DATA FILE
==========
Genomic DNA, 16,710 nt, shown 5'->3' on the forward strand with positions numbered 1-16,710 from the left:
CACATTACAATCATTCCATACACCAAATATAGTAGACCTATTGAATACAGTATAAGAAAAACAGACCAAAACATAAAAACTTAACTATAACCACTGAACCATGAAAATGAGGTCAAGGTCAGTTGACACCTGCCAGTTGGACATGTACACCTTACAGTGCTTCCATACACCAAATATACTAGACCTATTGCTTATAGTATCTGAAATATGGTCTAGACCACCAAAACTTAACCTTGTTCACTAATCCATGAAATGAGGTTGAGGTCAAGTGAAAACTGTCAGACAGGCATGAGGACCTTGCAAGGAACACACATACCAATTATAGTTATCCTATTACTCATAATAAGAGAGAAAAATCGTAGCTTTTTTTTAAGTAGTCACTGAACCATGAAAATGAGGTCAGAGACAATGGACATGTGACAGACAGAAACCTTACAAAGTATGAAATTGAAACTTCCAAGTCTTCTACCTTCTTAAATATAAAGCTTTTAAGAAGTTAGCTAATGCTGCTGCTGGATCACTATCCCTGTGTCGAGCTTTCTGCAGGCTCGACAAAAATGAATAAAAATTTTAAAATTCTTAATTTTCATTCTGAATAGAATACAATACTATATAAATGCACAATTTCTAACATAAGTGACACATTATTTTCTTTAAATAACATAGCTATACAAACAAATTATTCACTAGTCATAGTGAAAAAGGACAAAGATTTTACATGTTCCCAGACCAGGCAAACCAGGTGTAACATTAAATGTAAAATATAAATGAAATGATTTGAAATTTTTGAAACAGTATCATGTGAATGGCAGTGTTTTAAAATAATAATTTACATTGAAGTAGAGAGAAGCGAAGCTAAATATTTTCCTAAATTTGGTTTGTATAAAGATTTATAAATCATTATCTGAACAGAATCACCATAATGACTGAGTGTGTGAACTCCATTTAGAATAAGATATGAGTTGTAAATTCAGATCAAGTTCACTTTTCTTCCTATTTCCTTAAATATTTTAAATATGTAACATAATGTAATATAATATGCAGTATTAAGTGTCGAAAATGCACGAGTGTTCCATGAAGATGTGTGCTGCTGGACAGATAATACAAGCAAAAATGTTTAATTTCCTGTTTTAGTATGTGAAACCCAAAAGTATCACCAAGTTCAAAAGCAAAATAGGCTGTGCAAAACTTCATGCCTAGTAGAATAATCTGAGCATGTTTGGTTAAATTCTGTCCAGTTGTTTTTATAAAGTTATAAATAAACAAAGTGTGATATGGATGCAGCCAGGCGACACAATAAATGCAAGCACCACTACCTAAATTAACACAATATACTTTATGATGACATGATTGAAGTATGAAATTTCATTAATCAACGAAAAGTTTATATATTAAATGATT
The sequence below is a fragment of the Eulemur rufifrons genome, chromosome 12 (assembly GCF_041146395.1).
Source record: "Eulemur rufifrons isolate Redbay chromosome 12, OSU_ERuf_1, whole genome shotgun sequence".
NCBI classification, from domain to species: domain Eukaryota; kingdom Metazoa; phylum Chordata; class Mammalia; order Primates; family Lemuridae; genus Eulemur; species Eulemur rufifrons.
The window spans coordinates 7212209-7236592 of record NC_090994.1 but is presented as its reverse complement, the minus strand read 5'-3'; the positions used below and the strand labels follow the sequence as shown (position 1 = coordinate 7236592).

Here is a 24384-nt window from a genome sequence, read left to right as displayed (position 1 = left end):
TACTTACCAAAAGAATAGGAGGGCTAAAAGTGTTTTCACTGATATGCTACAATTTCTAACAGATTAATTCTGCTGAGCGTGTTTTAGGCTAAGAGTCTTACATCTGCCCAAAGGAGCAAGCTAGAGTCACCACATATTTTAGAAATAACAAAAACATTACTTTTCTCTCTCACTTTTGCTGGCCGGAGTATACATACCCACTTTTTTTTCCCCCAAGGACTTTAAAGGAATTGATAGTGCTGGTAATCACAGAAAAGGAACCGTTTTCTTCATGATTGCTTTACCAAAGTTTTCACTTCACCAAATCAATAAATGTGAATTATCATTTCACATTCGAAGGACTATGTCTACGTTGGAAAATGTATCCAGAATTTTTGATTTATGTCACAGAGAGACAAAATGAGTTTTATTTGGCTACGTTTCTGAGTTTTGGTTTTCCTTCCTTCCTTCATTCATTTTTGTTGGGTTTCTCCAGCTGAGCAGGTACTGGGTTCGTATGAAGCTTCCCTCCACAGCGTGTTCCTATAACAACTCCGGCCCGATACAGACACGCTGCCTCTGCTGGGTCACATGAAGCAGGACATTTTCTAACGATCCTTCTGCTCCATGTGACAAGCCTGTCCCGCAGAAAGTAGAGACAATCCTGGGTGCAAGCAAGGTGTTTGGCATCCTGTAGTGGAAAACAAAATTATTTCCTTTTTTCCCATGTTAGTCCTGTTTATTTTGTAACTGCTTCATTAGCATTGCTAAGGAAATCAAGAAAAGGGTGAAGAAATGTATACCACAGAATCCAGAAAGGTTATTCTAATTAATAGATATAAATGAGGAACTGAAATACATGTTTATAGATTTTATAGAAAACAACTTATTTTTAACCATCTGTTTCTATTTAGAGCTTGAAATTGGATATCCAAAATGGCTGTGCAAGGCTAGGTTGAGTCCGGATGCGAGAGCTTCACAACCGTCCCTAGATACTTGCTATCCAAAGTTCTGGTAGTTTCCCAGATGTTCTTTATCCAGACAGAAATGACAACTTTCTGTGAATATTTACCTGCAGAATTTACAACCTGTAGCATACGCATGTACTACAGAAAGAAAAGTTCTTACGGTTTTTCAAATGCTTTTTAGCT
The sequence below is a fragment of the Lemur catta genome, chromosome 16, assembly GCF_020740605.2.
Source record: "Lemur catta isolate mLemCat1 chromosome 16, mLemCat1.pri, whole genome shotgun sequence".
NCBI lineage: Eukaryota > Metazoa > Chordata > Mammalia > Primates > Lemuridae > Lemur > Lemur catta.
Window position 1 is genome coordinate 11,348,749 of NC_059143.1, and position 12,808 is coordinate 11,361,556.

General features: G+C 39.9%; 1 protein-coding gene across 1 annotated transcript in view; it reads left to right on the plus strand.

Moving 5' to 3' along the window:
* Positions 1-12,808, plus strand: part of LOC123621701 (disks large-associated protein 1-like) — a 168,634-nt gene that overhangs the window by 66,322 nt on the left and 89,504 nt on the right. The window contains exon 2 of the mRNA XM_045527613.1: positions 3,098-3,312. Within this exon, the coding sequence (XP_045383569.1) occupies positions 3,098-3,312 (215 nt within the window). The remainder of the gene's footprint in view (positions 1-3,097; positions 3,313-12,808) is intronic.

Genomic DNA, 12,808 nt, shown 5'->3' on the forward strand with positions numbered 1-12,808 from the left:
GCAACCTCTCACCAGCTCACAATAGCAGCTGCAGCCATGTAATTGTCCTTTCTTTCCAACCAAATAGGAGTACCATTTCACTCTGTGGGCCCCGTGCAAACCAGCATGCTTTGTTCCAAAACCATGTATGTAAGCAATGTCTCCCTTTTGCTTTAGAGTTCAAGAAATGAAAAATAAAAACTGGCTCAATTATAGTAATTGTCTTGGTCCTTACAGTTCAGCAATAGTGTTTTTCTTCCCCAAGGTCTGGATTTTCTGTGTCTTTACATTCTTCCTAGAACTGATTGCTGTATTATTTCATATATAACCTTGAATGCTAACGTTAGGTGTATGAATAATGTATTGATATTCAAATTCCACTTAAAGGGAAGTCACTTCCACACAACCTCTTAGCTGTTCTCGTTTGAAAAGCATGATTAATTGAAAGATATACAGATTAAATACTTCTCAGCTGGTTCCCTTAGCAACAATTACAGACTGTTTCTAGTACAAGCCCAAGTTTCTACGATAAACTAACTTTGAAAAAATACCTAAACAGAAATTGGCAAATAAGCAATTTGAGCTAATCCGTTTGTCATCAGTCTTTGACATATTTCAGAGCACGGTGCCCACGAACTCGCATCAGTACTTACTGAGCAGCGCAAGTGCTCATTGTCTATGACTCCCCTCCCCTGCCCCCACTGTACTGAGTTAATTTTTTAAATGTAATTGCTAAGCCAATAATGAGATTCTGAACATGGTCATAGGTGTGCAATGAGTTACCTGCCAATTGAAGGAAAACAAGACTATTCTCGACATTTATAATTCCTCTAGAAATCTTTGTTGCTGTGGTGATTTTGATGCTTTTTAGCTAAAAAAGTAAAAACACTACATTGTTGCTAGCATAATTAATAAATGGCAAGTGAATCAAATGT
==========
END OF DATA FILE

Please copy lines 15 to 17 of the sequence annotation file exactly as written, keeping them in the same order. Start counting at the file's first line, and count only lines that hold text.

* Positions 1-12,808, plus strand: part of LOC123621701 (disks large-associated protein 1-like) — a 168,634-nt gene that overhangs the window by 66,322 nt on the left and 89,504 nt on the right. The window contains exon 2 of the mRNA XM_045527613.1: positions 3,098-3,312. Within this exon, the coding sequence (XP_045383569.1) occupies positions 3,098-3,312 (215 nt within the window). The remainder of the gene's footprint in view (positions 1-3,097; positions 3,313-12,808) is intronic.

Genomic DNA, 12,808 nt, shown 5'->3' on the forward strand with positions numbered 1-12,808 from the left:
GCAACCTCTCACCAGCTCACAATAGCAGCTGCAGCCATGTAATTGTCCTTTCTTTCCAACCAAATAGGAGTACCATTTCACTCTGTGGGCCCCGTGCAAACCAGCATGCTTTGTTCCAAAACCATGTATGTAAGCAATGTCTCCCTTTTGCTTTAGAGTTCAAGAAATGAAAAATAAAAACTGGCTCAATTATAGTAATTGTCTTGGTCCTTACAGTTCAGCAATAGTGTTTTTCTTCCCCAAGGTCTGGATTTTCTGTGTCTTTACATTCTTCCTAGAACTGATTGCTGTATTATTTCATATATAACCTTGAATGCTAACGTTAGGTGTATGAATAATGTATTGATATTCAAATTCCACTTAAAGGGAAGTCACTTCCACACAACCTCTTAGCTGTTCTCGTTTGAAAAGCATGATTAATTGAAAGATATACAGATTAAATACTTCTCAGCTGGTTCCCTTAGCAACAATTACAGACTGTTTCTAGTACAAGCCCAAGTTTCTACGATAAACTAACTTTGAAAAAATACCTAAACAGAAATTGGCAAATAAGCAATTTGAGCTAATCCGTTTGTCATCAGTCTTTGACATATTTCAGAGCACGGTGCCCACGAACTCGCATCAGTACTTACTGAGCAGCGCAAGTGCTCATTGTCTATGACTCCCCTCCCCTGCCCCCACTGTACTGAGTTAATTTTTTAAATGTAATTGCTAAGCCAATAATGAGATTCTGAACATGGTCATAGGTGTGCAATGAGTTACCTGCCAATTGAAGGAAAACAAGACTATTCTCGACATTTATAATTCCTCTAGAAATCTTTGTTGCTGTGGTGATTTTGATGCTTTTTAGCTAAAAAAGTAAAAACACTACATTGTTGCTAGCATAATTAATAAATGGCAAGTGAATCAAATGT